I’m often asked what I remember of the early days of my father’s musical career and what my favorite Dio-based band was.
It’s an easy answer. Rainbow.
Though I love and appreciate the power of Black Sabbath (the all-time kings of heavy metal, in my opinion) and the sheer energy of Dio albums like Holy Diver and Last in Line, Rainbow has always been for me, and probably always will be, the epitome of what a rock and roll band should be.
Photographer and graphic designer Scott Braun shared with me this amazing bit of nostaglia – the Rainbow spread from summer of 1976 in Circus Magazine, coincident with the release of Rainbow’s second album, Rainbow Rising. The magazine cover, which features King Kong atop the World Trade Center buildings, is permanently etched in my memory, for I must have read this article a hundred times at the ripe age of eight. This was when I began to realize my father wasn’t just a musician who wrote songs and played in band. He had become a bonafide star. A rising star.
Whereas Ritchie Blackmore’s Rainbow was a hugely successful introduction to the band’s innovative sound – traditional hard rock interspersed with Renaissance era melodies, it was Rainbow Rising that saw the band’s sound perfected. Rising stands today as one of the greatest achievements in album rock history – a sound that is unmistakable and an album on which every track holds its own.
Rainbow Rising peaked at #48 on the Billboard charts (#6 in the UK), but perhaps its greatest achievement is in its undeniable longevity. The album still sells, at times better than the more commercial post-Dio hits Rainbow became famous (or infamous) for. Rising was remastered in 2011 and released as a double album with Down to Earth.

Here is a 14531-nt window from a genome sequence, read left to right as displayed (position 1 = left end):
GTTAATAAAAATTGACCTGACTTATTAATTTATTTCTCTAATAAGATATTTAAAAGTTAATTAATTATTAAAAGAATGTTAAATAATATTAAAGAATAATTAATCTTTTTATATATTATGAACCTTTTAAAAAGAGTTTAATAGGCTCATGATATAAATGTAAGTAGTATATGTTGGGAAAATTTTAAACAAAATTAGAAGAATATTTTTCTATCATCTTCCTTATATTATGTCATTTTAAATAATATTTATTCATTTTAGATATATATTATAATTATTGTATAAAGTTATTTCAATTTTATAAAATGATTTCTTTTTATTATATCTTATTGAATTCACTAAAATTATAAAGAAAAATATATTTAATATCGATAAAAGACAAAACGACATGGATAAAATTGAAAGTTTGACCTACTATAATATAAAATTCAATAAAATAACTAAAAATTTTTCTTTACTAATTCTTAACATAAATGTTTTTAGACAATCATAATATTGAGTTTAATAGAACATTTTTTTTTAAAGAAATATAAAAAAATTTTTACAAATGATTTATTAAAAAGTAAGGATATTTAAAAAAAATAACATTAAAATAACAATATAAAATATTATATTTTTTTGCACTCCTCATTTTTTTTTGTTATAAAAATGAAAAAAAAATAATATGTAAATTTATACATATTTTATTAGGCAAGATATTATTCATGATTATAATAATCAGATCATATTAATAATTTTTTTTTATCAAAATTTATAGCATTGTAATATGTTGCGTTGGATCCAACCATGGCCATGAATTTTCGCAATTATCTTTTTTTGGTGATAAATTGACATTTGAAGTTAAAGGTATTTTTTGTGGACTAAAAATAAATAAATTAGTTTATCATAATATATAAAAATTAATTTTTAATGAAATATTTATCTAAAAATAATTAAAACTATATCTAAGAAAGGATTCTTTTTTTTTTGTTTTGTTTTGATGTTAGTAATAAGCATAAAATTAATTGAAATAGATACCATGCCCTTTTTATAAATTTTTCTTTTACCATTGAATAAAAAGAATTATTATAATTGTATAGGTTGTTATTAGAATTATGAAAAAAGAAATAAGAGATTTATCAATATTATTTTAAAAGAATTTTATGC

I still hear Rainbow Rising in the oddest of places. Tarot Woman, which begins with an invigorating build from abstract synth into a powerful medium-tempo rocker, was utilized last year as entrance music to the Boston Red Sox radio broadcasts. This is probably a great irony to my late father, who as a die hard Yankees fan was required to hold disdain for the lovable enemy from the land of Yastrzemski, Larry Bird, and chowder. Stargazer (featuring the Munich Philharmonic Orchestra) continues to force its way onto hard rock radio despite the track’s nine minute length which is, of course, considered unmanageable on commercial radio.
Truth be told, any of the album’s six tracks bring a smile to my face whenever they pop up on a modern day MP3 shuffle. But there is no greater treat than listening to Rainbow Rising in its entirety, as it was meant to be experienced. There is so much variety to be found. From the fist-pumping, horn-raising Starstruck, to the slower, darker Run with the Wolf, and the catchy Do You Close Your Eyes, there is something for every rock and roll fan on Rainbow Rising. The writing was never better in Rainbow than it was with Rising, and the lyrical content set the tone for everything to come, from Black Sabbath’s Heaven and Hell to Dio’s Sacred Heart.
My favorite? Well, that would have to be Stargazer. I couldn’t have been more overjoyed than when my father performed Stargazer again with Dio in the late 1990s.
I hold many fond memories of the summer of 1976. Of spending two weeks with my late grandparents at my father’s new home in Encino, CA, that the success of Rainbow allowed him to afford. Of trips to Disneyland with my father, and long swims in the pool, of which I can still smell the chlorine if I close my eyes. Of sitting at the dining room table with colored pencils, trying to design a cover for a future Rainbow album. Time slips away.
The only question we are left with is, why, prior to my father’s death, did Rainbow never reform for one more album and one more tour? They came close on more than one occasion, but record company contracts and the egos of the band members prevented a dream reunion. It’s too bad. The word of rock badly needed a band like Rainbow and still does.
Although the 1978 followup Long Live Rock ‘n’ Roll is another high point in the band’s short history with Dio as vocalist, Rainbow never quite achieved with future albums the mastery of Rainbow Rising.
Thank you again to photographer Scott Braun for giving us this wonderful piece of nostalgia.